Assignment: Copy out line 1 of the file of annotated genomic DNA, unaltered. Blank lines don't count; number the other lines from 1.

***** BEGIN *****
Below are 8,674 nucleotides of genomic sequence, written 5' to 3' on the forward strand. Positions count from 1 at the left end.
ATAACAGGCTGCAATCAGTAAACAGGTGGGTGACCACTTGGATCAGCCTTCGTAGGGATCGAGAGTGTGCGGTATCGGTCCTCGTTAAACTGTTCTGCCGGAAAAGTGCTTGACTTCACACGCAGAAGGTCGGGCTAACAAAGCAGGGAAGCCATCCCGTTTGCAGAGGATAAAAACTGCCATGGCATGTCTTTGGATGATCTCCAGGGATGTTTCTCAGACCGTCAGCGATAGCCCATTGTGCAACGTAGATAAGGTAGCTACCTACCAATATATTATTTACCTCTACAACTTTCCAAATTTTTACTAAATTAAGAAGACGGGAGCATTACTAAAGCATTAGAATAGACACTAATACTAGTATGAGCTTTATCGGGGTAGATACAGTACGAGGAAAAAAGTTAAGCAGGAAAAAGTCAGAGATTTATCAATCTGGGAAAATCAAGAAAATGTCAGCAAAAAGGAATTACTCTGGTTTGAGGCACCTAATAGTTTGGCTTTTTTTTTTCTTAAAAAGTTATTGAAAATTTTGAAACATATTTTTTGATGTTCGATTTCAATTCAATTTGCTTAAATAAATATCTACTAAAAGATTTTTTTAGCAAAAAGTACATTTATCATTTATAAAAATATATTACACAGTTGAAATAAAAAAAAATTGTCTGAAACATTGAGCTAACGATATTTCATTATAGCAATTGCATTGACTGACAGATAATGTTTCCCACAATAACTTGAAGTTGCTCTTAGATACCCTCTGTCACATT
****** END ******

Below are 8,674 nucleotides of genomic sequence, written 5' to 3' on the forward strand. Positions count from 1 at the left end.